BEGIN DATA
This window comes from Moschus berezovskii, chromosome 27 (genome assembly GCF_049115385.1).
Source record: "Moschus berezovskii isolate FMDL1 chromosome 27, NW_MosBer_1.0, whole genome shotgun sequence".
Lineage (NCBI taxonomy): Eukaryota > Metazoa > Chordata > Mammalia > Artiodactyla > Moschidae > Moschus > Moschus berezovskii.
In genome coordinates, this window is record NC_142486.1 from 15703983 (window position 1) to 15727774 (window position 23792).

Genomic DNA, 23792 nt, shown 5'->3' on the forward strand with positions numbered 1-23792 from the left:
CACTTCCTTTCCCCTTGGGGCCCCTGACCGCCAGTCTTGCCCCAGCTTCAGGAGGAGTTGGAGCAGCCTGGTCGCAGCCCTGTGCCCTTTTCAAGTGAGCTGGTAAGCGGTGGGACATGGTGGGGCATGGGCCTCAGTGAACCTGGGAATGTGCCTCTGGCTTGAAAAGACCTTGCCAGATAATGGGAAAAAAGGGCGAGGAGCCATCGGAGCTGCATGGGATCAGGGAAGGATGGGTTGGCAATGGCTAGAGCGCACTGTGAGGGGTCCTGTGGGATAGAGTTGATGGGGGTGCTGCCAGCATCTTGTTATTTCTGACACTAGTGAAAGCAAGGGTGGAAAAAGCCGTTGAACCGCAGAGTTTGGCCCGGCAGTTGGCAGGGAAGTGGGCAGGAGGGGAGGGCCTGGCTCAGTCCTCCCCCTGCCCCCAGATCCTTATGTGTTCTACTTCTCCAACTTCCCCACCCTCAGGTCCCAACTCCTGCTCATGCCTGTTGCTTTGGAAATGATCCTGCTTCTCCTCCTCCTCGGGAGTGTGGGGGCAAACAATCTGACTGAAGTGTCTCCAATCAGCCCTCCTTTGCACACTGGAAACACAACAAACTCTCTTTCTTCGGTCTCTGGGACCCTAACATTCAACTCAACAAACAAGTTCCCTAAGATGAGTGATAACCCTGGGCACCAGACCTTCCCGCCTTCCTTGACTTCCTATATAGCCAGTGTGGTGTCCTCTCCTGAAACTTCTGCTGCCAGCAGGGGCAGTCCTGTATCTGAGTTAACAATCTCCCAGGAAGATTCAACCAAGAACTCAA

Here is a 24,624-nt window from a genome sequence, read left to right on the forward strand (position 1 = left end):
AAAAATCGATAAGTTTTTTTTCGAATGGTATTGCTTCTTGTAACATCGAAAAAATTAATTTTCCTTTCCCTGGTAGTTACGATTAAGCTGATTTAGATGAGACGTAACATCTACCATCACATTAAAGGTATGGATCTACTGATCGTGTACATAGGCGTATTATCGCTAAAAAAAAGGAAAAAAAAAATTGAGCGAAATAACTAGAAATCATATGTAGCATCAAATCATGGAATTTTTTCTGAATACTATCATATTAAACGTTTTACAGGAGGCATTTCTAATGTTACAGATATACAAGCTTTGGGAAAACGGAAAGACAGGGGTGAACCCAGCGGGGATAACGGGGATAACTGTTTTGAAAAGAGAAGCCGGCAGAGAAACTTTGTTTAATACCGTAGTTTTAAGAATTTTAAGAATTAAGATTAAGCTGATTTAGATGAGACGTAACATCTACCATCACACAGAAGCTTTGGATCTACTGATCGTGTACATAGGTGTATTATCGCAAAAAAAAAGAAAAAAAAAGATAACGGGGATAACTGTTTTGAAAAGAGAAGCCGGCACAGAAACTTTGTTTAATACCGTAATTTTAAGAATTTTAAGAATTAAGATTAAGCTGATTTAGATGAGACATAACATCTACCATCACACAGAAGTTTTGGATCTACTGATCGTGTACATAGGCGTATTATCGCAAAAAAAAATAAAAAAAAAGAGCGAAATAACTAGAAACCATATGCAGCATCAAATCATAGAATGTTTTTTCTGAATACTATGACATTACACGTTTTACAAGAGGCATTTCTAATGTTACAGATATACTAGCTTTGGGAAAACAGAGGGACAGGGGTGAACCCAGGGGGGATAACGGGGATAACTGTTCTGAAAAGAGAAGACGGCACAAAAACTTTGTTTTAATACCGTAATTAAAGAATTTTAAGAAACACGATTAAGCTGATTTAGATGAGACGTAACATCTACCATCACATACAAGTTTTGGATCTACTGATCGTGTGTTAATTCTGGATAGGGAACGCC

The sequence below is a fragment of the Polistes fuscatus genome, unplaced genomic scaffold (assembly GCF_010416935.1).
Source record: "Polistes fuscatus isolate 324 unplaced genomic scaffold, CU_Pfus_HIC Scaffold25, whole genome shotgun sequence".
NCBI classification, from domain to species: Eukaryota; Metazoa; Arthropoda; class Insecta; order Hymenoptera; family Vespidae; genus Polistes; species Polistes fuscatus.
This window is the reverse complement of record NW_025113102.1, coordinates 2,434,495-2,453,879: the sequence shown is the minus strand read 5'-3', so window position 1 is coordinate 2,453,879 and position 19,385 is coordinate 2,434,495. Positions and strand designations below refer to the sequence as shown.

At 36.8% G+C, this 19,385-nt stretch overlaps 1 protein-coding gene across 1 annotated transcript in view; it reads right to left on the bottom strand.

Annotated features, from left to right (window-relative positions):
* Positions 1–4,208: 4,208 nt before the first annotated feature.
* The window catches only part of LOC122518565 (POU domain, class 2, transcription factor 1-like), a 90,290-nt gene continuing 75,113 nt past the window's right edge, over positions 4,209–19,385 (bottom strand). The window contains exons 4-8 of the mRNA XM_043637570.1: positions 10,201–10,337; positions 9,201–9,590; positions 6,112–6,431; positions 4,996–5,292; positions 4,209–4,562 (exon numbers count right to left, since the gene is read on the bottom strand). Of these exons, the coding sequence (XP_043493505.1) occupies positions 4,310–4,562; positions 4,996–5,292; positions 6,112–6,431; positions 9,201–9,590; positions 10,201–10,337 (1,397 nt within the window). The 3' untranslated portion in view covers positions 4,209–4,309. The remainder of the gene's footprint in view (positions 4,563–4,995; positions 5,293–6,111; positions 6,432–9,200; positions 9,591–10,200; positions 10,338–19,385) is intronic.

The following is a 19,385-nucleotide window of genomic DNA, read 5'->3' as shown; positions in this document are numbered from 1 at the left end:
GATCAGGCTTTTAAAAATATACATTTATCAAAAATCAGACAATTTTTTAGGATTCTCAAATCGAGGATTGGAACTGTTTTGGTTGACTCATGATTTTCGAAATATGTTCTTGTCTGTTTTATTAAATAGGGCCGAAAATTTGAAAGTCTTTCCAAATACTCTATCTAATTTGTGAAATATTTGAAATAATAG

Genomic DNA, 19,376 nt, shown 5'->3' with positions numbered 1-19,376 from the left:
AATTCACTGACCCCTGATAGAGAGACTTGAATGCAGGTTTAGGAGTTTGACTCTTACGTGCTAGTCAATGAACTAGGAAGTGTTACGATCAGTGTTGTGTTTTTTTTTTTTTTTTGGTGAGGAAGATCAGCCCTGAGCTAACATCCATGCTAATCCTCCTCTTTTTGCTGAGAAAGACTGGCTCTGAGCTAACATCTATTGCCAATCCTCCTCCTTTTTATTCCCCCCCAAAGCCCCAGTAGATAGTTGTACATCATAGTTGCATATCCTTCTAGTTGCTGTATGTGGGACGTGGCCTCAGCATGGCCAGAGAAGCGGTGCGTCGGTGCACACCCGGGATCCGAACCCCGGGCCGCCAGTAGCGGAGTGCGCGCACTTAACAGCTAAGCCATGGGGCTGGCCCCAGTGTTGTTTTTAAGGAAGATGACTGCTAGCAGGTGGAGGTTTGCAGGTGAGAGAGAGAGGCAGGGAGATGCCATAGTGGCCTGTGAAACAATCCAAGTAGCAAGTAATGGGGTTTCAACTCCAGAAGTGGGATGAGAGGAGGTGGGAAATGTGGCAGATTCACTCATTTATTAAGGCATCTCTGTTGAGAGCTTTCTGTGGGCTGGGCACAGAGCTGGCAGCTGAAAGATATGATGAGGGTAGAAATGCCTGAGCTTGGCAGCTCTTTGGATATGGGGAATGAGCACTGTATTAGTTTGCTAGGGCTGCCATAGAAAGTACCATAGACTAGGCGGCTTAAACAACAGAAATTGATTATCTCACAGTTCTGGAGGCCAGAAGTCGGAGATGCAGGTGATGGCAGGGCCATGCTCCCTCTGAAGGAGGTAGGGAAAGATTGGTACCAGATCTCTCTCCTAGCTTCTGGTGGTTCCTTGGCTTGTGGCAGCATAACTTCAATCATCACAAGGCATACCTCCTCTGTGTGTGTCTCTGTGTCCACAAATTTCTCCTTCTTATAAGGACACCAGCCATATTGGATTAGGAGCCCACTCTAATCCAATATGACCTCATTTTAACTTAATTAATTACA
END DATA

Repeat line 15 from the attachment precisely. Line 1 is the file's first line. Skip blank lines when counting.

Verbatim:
* Positions 1–4,208: 4,208 nt before the first annotated feature.